Judy McKenzie, a PhD candidate in the Psychology Department at Rhodes University is ‘honoured and excited’ to have been awarded the UNESCO/Emir Jaber al-Ahmad al-Jaber al-Sabah Prize to Promote Quality Education for Persons with Intellectual Disabilities.
Judy was flown to Kuwait to receive the prize from UNESCO’s Director-General, Irina Bokova and the Kuwaiti minister of Education, Professor Moudi A. al-Humoud, during a glittering ceremony held on Tuesday 8 December 2009. She experienced true Arab hospitality in Kuwait and was privileged to meet the current Emir of Kuwait , Sabah IV Al-Ahmad Al-Jaber Al-Sabah, who congratulated the award winners and stressed his commitment to serving the interests of disabled people.
This prestigious prize is awarded every second year to only two recipients – one from the Arab states and one from the rest of the world. The prize was instituted to acknowledge outstanding work carried out by individuals, groups or organizations to promote quality education for persons with intellectual disabilities. Judy was nominated for the prize by colleagues in the national Department of Education in recognition of her contribution to the field of inclusive education.
Their acknowledgement of Judy’s work is echoed by Professor Catriona Macleod, Head of the Rhodes Psychology Department and Judy’s PhD supervisor, who describes Judy as a ‘very well balanced person who effectively combines intellectual prowess with genuine empathic humanity’ and who has ‘worked consistently and with dedication in the field of inclusive education’. She says, ‘having a son with an intellectual disability means that Judy lives the reality of battling for the social and educational inclusion of her child, while at the same time taking a meta-perspective in terms of her interventions and research’.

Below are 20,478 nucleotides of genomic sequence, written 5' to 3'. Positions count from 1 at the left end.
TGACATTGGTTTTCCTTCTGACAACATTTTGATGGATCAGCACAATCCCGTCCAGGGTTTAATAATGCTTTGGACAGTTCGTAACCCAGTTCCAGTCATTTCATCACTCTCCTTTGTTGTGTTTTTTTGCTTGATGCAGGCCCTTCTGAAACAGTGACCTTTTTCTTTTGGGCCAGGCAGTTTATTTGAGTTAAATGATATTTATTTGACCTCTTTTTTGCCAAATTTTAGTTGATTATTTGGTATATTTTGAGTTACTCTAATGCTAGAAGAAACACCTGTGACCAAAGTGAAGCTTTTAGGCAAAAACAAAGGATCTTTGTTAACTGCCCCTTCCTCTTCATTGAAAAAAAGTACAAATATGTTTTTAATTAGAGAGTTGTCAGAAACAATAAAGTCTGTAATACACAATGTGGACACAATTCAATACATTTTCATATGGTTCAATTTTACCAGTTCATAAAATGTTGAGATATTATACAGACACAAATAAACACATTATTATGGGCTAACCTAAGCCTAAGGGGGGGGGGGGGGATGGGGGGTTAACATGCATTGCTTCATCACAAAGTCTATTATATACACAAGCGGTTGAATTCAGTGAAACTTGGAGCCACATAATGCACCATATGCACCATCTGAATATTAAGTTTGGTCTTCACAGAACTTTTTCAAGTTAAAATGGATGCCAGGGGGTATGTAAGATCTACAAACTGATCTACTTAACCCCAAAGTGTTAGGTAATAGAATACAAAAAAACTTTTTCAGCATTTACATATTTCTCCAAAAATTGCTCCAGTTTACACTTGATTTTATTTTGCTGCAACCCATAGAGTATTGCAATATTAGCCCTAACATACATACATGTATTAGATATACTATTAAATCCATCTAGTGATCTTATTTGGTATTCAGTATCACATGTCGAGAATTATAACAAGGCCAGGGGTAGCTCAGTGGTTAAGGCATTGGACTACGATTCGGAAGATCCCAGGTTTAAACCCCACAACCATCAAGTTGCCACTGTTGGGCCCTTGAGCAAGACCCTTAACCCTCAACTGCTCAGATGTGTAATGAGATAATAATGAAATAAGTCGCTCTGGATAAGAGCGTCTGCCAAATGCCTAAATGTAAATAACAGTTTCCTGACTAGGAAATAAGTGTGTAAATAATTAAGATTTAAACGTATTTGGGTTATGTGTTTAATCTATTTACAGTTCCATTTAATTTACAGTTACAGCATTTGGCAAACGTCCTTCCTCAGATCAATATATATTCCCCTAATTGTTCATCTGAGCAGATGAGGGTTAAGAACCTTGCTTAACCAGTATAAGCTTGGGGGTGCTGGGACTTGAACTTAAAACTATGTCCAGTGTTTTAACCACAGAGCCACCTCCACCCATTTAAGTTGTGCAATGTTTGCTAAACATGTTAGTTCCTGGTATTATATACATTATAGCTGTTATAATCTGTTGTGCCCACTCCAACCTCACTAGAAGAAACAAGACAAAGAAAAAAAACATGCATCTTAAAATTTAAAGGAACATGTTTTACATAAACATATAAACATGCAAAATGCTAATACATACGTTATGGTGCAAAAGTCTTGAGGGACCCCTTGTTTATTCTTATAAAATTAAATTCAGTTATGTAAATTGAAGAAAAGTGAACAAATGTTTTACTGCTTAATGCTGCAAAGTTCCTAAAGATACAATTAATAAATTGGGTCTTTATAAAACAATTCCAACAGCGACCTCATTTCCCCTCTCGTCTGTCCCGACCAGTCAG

For Judy, the most significant feature of this prize is that it ‘sends the message that the education of intellectually disabled people deserves attention – it is important enough’. This stands in welcome contrast to the widespread marginalisation of concerns related to intellectual disability, a state of affairs that Judy strongly opposes from both a personal and a professional perspective.
Judy feels that her doctoral studies at Rhodes University, under the ‘wonderfully rigorous’ supervision of Professor Macleod have offered her the opportunity to ‘step back from the doing’, to reflect, and to engage more critically with current knowledges and practice in relation to intellectual disabilities. The process has allowed her, in her recently submitted thesis, to propose new ways of looking at disability, focussing on abilities rather than deficits.
The overwhelmingly positive response to Judy’s work suggests that she has been successful in achieving this goal. Her examiners have praised her ‘informative and innovative’ work for its ‘timely and critical contribution’ to policy development and implementation for persons with intellectual disabilities. They believe that her thesis will make a significant contribution to Disability Studies as an emerging academic discipline, both in South Africa and internationally.
Judy is delighted with this response, and feels that it reflects not only on her own work but on the support that she has received from Rhodes at every level. She pays particular tribute to Professor Macleod, who, Judy says,‘taught me to be clear in my thinking and writing and not to be afraid of what I wanted to say’. These are skills that will be of great value as Judy takes up a post-doctoral research post in HIV/AIDS and disability at the University of Stellenbosch in the new year.